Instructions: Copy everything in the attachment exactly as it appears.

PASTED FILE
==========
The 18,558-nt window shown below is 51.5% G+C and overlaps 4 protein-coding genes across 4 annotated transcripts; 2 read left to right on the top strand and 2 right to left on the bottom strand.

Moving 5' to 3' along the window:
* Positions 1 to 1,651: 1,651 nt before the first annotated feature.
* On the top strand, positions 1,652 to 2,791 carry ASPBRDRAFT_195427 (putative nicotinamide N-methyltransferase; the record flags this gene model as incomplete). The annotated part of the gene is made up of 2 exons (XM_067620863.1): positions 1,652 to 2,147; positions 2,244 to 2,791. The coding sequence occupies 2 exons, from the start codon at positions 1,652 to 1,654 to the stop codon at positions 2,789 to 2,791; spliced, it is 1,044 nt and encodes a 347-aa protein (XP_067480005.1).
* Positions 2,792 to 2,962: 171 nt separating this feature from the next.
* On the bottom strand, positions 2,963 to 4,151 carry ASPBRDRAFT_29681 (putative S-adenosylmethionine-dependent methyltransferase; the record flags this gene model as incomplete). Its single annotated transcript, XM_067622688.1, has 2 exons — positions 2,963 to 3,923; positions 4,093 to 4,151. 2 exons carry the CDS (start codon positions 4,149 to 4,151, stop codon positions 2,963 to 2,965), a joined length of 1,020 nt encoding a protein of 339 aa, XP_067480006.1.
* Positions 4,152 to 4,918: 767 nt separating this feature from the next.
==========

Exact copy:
The 18,558-nt window shown below is 51.5% G+C and overlaps 4 protein-coding genes across 4 annotated transcripts; 2 read left to right on the top strand and 2 right to left on the bottom strand.

Moving 5' to 3' along the window:
* Positions 1 to 1,651: 1,651 nt before the first annotated feature.
* On the top strand, positions 1,652 to 2,791 carry ASPBRDRAFT_195427 (putative nicotinamide N-methyltransferase; the record flags this gene model as incomplete). The annotated part of the gene is made up of 2 exons (XM_067620863.1): positions 1,652 to 2,147; positions 2,244 to 2,791. The coding sequence occupies 2 exons, from the start codon at positions 1,652 to 1,654 to the stop codon at positions 2,789 to 2,791; spliced, it is 1,044 nt and encodes a 347-aa protein (XP_067480005.1).
* Positions 2,792 to 2,962: 171 nt separating this feature from the next.
* On the bottom strand, positions 2,963 to 4,151 carry ASPBRDRAFT_29681 (putative S-adenosylmethionine-dependent methyltransferase; the record flags this gene model as incomplete). Its single annotated transcript, XM_067622688.1, has 2 exons — positions 2,963 to 3,923; positions 4,093 to 4,151. 2 exons carry the CDS (start codon positions 4,149 to 4,151, stop codon positions 2,963 to 2,965), a joined length of 1,020 nt encoding a protein of 339 aa, XP_067480006.1.
* Positions 4,152 to 4,918: 767 nt separating this feature from the next.